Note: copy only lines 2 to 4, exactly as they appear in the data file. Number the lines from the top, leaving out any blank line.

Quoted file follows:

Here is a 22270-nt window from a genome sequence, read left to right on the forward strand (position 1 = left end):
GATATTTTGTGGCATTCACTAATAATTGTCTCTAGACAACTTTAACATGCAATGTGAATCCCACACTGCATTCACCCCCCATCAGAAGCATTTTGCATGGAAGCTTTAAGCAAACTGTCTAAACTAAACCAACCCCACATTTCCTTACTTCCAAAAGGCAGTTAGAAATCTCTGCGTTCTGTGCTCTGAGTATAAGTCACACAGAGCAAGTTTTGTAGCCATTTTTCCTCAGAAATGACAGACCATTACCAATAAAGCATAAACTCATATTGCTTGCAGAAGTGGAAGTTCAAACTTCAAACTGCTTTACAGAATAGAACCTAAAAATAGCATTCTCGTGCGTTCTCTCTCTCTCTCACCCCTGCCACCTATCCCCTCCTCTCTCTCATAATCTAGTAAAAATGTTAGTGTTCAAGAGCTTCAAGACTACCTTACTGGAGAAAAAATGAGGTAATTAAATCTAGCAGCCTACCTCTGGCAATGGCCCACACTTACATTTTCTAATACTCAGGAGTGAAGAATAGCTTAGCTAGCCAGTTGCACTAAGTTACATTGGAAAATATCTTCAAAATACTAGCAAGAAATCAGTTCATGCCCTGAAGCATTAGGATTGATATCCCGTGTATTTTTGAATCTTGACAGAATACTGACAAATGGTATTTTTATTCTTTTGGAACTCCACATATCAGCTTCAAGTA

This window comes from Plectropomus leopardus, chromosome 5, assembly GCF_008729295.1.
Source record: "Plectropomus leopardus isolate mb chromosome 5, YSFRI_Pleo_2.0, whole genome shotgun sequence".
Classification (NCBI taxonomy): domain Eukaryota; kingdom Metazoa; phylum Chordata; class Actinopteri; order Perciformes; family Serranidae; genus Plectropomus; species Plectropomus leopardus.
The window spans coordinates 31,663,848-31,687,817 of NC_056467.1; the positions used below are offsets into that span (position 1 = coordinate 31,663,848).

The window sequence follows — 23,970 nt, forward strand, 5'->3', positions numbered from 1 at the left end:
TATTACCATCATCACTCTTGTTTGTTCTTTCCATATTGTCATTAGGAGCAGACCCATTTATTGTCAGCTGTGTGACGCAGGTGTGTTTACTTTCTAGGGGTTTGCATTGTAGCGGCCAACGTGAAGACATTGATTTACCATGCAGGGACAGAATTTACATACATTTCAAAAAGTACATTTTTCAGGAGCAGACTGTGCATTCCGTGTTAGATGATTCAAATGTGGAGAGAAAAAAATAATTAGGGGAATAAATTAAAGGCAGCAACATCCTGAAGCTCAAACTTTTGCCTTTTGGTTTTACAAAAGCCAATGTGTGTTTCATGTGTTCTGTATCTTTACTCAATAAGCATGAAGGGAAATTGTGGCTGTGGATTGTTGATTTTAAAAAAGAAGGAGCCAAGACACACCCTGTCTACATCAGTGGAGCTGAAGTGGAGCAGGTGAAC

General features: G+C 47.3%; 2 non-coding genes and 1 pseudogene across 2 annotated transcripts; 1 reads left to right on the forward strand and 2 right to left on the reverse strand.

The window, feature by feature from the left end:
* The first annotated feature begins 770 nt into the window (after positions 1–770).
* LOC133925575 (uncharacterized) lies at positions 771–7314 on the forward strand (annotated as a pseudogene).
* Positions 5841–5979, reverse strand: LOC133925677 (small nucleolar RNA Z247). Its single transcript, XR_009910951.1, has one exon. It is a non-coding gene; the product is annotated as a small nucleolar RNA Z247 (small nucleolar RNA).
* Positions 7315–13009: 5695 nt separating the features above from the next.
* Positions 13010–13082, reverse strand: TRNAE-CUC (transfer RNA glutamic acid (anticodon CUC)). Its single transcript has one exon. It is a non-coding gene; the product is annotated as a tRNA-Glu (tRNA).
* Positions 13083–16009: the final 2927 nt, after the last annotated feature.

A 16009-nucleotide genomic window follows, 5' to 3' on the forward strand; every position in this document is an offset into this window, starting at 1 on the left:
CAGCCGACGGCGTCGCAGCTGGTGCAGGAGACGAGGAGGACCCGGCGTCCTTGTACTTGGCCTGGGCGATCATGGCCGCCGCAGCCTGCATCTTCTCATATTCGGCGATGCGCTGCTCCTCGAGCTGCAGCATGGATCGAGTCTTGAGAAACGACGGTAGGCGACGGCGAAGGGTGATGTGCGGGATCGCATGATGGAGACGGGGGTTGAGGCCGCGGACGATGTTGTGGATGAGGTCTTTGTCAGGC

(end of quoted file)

GATATTTTGTGGCATTCACTAATAATTGTCTCTAGACAACTTTAACATGCAATGTGAATCCCACACTGCATTCACCCCCCATCAGAAGCATTTTGCATGGAAGCTTTAAGCAAACTGTCTAAACTAAACCAACCCCACATTTCCTTACTTCCAAAAGGCAGTTAGAAATCTCTGCGTTCTGTGCTCTGAGTATAAGTCACACAGAGCAAGTTTTGTAGCCATTTTTCCTCAGAAATGACAGACCATTACCAATAAAGCATAAACTCATATTGCTTGCAGAAGTGGAAGTTCAAACTTCAAACTGCTTTACAGAATAGAACCTAAAAATAGCATTCTCGTGCGTTCTCTCTCTCTCTCACCCCTGCCACCTATCCCCTCCTCTCTCTCATAATCTAGTAAAAATGTTAGTGTTCAAGAGCTTCAAGACTACCTTACTGGAGAAAAAATGAGGTAATTAAATCTAGCAGCCTACCTCTGGCAATGGCCCACACTTACATTTTCTAATACTCAGGAGTGAAGAATAGCTTAGCTAGCCAGTTGCACTAAGTTACATTGGAAAATATCTTCAAAATACTAGCAAGAAATCAGTTCATGCCCTGAAGCATTAGGATTGATATCCCGTGTATTTTTGAATCTTGACAGAATACTGACAAATGGTATTTTTATTCTTTTGGAACTCCACATATCAGCTTCAAGTA

This window comes from Plectropomus leopardus, chromosome 5, assembly GCF_008729295.1.
Source record: "Plectropomus leopardus isolate mb chromosome 5, YSFRI_Pleo_2.0, whole genome shotgun sequence".